Boyer’s process begins with a theme and a cursory sketch. She will often create a series of quilts to thoroughly explore an idea – sometimes several works over several years. “I am greatly influenced by nature and the seasons,” she said. “I have ongoing series with the subjects of fish, insects, people, trees, water and rock formations, to mention a few.” 

After her retirement in 2001, Boyer could quilt full-time and now mainly participates in regional shows. One recent career achievement was winning Best of Show for her quilt “Athletes” in the 2022 Associated Artists of Central NY fall show. Her prize was a solo show of 22 of her pieces hung for six weeks in winter of 2023 at the Manlius Library.

Follow Carol Boyer’s weekly blog at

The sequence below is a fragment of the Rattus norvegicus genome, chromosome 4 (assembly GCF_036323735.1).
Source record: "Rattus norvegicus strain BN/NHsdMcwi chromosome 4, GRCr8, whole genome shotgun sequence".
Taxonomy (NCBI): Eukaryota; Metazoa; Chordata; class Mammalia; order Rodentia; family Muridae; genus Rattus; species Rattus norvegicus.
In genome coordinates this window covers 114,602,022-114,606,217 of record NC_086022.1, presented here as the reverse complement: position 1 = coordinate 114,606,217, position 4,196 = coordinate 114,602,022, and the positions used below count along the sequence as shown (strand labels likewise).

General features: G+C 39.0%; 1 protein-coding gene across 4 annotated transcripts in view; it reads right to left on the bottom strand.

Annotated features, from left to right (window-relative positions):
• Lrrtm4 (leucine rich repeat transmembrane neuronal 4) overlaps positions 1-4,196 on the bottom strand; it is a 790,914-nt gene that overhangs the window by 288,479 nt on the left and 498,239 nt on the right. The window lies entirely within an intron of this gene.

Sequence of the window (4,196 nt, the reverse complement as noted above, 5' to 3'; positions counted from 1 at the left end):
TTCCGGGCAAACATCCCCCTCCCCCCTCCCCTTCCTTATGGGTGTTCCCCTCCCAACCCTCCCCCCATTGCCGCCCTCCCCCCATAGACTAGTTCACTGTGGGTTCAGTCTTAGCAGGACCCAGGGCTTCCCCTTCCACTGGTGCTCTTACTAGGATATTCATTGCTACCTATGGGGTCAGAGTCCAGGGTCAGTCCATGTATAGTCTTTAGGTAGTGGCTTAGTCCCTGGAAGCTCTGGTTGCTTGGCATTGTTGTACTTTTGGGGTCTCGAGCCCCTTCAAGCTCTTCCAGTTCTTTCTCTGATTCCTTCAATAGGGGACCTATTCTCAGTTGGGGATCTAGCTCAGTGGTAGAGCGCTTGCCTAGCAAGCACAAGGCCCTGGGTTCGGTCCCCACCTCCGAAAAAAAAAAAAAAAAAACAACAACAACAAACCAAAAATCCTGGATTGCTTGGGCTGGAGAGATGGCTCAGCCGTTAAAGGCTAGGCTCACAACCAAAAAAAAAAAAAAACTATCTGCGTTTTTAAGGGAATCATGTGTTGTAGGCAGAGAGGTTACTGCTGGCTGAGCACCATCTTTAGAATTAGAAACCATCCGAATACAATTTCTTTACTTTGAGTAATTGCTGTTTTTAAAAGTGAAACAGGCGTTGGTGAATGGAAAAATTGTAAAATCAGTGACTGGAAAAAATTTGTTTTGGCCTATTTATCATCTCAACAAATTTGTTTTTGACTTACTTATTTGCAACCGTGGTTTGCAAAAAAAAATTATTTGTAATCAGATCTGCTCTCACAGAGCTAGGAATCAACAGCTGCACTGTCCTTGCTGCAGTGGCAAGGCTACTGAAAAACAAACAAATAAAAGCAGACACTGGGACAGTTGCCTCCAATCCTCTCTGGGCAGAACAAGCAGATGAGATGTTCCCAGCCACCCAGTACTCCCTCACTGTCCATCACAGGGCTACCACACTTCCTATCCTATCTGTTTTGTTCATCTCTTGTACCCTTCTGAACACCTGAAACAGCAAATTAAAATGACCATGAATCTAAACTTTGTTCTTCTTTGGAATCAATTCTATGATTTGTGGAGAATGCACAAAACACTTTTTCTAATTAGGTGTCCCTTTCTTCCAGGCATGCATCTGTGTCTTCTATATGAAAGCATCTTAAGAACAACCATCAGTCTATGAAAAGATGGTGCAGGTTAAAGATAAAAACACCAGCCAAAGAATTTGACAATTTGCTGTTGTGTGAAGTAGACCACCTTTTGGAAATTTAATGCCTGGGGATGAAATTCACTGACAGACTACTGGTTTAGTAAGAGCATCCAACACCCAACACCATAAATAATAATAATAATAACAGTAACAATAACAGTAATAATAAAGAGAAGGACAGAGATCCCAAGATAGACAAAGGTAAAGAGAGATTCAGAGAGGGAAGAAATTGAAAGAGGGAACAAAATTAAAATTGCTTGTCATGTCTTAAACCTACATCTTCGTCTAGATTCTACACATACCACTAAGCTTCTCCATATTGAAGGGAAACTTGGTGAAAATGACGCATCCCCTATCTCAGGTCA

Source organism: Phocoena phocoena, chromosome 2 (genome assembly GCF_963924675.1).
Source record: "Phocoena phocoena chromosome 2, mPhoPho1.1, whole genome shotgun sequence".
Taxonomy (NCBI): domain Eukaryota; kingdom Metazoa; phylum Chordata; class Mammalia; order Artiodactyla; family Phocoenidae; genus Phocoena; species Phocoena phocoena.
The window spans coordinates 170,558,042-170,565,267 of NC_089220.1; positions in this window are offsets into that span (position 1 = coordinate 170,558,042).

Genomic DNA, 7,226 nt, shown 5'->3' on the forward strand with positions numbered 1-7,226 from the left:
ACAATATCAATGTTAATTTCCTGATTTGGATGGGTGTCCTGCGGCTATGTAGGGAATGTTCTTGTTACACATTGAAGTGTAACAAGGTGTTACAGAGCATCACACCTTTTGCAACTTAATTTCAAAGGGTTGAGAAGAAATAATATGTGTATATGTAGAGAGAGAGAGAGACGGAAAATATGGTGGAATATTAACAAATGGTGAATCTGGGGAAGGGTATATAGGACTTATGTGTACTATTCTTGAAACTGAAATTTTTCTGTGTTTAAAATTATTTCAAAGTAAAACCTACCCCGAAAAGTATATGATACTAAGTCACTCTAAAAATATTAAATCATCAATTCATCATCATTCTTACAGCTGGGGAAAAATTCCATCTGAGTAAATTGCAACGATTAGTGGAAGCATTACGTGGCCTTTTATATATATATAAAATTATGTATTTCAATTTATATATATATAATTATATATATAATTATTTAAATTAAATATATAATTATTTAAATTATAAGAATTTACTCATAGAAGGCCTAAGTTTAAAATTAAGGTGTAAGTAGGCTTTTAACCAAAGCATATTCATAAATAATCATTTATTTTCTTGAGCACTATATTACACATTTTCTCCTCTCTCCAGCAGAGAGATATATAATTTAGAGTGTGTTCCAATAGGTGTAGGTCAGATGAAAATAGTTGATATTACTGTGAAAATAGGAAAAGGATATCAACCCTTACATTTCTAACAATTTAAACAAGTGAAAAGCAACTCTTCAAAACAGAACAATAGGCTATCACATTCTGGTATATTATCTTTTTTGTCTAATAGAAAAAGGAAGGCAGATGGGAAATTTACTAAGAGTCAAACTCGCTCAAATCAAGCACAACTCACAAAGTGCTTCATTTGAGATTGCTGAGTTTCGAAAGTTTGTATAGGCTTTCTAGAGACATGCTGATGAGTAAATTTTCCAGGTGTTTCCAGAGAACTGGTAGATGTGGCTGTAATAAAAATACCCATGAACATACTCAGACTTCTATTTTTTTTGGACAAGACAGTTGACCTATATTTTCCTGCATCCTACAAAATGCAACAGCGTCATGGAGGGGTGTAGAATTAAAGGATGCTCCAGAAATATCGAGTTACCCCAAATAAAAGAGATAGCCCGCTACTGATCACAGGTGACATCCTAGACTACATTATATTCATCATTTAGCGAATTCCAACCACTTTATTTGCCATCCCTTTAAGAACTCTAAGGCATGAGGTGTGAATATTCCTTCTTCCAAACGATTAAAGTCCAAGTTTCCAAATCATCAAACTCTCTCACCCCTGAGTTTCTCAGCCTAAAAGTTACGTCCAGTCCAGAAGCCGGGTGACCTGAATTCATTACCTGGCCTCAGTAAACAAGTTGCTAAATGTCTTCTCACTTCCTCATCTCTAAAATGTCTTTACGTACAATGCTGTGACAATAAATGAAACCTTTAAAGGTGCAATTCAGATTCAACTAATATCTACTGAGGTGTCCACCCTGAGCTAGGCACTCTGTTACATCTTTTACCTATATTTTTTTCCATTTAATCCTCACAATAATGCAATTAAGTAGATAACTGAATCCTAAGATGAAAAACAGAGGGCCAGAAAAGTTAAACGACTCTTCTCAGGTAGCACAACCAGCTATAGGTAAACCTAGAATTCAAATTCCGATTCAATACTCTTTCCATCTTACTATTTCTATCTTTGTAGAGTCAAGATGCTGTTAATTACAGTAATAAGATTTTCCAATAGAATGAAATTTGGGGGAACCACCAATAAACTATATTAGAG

Quilts=Art=Quilts 2023

The Schweinfurth Art Center in Auburn provides creative opportunities and transformational experiences through the arts for all people.

The Schweinfurth is a longstanding proponent of quilts as a visual arts medium. One of its longest running exhibits, Quilt=Art=Quilts – first held in 1982 – is an annual juried art quilt show that attracts entries from around the world. Jurors select quilts based on overall quality of design, visual impact and originality.

Over the years, the Schweinfurth has become internationally known for its fiber arts programs. In 2003, the art center took over running “Quilting by the Lake,” an annual art quilt conference that launched in 1981. That, coupled with the growing reputation of the Quilt=Art=Quilts exhibit and workshops with acclaimed artists, has brought national and international attention to the Schweinfurth.

This year’s Quilt=Art=Quilts exhibit runs from October 28, 2023 to January 7, 2024 and features 72 art quilts from 69 artists – including Pat Pauly.

For more information, visit